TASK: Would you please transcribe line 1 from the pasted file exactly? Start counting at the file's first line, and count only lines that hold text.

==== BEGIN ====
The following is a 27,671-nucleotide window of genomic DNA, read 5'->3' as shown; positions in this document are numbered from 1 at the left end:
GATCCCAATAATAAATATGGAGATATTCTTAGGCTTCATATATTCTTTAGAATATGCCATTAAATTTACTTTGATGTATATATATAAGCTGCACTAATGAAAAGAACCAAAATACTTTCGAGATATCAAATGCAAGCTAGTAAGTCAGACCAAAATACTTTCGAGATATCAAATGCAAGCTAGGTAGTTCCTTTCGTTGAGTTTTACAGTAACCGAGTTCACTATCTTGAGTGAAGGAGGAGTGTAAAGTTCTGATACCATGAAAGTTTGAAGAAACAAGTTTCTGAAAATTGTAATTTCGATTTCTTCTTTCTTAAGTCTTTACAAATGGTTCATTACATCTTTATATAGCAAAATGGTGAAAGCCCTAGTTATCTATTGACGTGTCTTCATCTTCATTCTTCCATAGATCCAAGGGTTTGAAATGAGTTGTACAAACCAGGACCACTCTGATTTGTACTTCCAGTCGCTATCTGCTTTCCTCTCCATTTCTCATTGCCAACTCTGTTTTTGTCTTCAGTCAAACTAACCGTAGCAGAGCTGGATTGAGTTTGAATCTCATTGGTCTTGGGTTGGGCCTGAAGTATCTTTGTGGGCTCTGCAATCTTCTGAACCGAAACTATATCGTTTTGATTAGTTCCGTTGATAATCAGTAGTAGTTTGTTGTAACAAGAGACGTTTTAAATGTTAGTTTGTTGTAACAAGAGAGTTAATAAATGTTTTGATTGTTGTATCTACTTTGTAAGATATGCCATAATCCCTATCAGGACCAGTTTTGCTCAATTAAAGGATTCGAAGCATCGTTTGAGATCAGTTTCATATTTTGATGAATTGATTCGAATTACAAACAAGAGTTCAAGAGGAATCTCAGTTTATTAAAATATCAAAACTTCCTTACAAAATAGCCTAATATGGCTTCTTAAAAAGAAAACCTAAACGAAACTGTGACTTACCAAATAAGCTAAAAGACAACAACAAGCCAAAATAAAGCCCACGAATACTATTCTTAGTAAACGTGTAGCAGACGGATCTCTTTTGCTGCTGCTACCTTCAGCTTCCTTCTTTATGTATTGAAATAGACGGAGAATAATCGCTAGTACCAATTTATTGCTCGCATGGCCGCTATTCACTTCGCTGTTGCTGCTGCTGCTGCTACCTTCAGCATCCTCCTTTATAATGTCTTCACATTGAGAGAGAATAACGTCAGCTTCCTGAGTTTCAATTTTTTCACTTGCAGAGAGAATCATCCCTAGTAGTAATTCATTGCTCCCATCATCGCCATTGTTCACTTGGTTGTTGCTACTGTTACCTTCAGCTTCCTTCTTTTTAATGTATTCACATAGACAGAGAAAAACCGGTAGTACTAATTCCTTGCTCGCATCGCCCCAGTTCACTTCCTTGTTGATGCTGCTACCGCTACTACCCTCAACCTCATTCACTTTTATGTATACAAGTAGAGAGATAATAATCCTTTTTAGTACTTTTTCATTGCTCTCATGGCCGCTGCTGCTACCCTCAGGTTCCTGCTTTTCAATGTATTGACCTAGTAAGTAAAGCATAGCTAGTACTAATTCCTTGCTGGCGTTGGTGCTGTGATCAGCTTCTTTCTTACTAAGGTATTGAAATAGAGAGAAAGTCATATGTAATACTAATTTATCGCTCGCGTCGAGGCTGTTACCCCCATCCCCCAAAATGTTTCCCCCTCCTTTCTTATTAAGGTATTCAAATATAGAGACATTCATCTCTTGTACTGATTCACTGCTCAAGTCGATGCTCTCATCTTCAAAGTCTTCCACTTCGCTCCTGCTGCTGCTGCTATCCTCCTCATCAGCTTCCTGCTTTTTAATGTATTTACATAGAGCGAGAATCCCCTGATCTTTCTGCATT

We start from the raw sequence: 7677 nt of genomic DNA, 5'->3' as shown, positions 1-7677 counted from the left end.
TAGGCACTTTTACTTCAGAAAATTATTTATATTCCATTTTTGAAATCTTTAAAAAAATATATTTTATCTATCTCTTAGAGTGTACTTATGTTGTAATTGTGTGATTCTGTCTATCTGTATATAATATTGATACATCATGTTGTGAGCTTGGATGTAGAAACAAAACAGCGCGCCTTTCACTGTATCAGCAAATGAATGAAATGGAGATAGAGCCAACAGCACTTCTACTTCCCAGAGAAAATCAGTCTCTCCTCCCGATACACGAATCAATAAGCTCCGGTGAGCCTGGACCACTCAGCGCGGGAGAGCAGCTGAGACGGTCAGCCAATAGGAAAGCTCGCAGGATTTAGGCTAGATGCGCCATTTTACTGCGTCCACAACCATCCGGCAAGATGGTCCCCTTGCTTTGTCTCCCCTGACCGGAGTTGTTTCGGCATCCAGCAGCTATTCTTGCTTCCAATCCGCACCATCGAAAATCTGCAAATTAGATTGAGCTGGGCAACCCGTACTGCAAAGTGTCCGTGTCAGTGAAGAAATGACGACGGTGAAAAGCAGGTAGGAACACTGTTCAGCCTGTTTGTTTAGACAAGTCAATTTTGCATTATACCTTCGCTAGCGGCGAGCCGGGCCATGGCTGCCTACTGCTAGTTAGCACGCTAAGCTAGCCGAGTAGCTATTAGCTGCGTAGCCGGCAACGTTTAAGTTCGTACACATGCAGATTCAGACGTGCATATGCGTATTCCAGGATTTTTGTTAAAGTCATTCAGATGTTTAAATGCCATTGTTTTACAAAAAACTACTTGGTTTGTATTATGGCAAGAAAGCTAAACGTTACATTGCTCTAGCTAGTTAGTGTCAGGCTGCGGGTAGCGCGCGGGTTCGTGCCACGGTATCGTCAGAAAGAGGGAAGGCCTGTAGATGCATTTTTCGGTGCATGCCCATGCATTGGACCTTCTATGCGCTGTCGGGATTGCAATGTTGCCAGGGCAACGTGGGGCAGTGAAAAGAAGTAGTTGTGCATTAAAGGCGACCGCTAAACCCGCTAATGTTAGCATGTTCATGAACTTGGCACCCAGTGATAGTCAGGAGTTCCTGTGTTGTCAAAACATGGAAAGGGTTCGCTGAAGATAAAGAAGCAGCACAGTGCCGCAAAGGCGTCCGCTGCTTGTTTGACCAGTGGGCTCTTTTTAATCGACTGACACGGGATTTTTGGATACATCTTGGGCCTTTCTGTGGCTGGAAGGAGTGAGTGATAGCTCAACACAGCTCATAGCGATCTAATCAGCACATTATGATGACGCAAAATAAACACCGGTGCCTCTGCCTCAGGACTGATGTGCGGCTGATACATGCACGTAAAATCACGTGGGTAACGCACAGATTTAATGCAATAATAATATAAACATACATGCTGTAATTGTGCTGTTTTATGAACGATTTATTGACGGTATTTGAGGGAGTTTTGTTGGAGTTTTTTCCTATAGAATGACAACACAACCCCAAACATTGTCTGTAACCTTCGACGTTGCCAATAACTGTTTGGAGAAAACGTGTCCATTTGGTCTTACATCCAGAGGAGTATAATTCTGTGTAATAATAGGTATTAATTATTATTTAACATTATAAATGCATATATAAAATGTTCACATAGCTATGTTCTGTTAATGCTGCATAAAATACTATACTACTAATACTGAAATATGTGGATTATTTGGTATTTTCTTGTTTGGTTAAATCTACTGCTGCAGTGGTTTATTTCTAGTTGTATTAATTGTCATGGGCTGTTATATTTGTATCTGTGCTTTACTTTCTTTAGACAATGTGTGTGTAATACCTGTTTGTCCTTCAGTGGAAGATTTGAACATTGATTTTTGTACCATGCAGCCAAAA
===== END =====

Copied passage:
The following is a 27,671-nucleotide window of genomic DNA, read 5'->3' as shown; positions in this document are numbered from 1 at the left end: